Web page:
Rite Aid Products Overview
Rite Aid has a few different private label brands, and they have some of the best branding in the drugstore private label market. The different categories are very aptly named, and the names come across as expensive and pampering. Renewal is Rite Aid’s Health and Beauty line, selling personal care items like a Soothing Bath Treatment, a Dark Spot Corrector, a Moisturizing Lotion with Oatmeal and a Daily Regenerating Cleanser.
These items are made with high quality ingredients and are very nourishing. Another popular Rite Aid brand is Tugaboos, a colorful baby brand. Tugaboos products include disposable sippy cups, Premium Diapers, Baby Powder with Lavender and Chamomile, and toddler Training Pants. Simplify is Rite Aid’s discount brand, offering household items, such as garbage bags and paper towels, at as low of a price point as possible.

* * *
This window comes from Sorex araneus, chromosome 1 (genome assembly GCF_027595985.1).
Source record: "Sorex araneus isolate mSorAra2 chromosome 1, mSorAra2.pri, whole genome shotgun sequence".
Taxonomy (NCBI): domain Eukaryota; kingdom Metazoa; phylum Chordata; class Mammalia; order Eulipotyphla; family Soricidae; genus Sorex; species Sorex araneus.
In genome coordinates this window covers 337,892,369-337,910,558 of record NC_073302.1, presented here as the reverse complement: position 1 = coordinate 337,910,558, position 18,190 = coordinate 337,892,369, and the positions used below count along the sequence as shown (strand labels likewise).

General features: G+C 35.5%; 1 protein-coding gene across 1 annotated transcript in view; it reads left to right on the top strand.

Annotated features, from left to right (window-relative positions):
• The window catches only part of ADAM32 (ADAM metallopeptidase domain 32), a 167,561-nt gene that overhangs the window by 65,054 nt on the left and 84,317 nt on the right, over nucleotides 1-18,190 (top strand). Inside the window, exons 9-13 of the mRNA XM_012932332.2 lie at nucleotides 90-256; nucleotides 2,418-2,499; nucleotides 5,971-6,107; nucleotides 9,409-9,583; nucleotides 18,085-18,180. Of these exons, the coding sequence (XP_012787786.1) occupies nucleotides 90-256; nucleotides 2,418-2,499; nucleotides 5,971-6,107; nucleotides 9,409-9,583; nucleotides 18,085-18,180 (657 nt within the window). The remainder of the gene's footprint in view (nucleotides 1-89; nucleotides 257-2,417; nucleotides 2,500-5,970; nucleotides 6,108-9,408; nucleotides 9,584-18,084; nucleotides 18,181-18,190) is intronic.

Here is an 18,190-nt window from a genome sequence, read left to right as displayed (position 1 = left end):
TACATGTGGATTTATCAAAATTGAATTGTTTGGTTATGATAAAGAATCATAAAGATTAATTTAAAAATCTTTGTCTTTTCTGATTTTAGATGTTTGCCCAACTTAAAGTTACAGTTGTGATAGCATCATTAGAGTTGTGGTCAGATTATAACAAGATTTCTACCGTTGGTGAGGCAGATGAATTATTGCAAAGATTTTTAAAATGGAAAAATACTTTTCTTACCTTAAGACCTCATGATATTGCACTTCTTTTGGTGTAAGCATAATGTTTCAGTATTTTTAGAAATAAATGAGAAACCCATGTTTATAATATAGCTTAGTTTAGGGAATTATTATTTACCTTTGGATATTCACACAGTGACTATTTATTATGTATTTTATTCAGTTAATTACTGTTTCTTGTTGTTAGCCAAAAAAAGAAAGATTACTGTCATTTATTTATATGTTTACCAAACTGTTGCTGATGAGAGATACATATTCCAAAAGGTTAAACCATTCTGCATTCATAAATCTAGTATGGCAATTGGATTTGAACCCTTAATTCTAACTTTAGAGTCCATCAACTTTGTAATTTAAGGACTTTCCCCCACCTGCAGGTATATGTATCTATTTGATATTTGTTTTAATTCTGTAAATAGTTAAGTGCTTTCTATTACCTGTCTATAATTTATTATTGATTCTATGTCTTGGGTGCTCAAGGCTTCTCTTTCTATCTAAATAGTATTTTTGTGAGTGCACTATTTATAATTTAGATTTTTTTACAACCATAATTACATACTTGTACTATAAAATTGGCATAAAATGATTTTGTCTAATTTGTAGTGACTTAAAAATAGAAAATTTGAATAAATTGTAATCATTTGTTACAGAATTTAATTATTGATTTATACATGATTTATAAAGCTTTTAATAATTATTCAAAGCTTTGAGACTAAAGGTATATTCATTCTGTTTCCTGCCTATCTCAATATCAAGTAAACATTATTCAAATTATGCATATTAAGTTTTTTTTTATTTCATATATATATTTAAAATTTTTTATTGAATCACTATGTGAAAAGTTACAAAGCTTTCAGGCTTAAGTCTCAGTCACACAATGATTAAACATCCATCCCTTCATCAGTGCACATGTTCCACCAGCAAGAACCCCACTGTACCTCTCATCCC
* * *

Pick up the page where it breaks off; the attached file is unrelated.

Rite Aid Renewal Advanced Hand Sanitizer Review
It seems like every few months we’re being inundated with panicked media coverage of one virus or another as though we’re facing the onset of a zombie apocalypse. Panicking is rarely a useful response, but keeping up with good hygiene habits and taking basic precautions against unfamiliar bacteria is an easy way to help prevent the contraction of anything from a wild virus to an annoying seasonal cold. This hand sanitizer formula includes softening vitamin E, and the bottle has a strong, leak-proof flip top cap.
Rite Aid Moist Towelettes Review
The first thing that stood out to me about these towelettes was the impressive amount of aloe vera in the formula. With hand cleansing products that aren’t very well known, the key issues to look out for are harsh cleansing ingredients and a lack of balancing moisturizing ingredients, as they’ll leave hands dry and cracked.
These Moist towelettes are very gentle on the skin and non-irritating at all, so they can be often without issue. The pack is compact so you can grab one with you whenever for a quick and easy way to keep hands clean and bacteria at bay at the park, at the beach, after using a public restroom, when your kid is eating chocolate on a hot day, etc.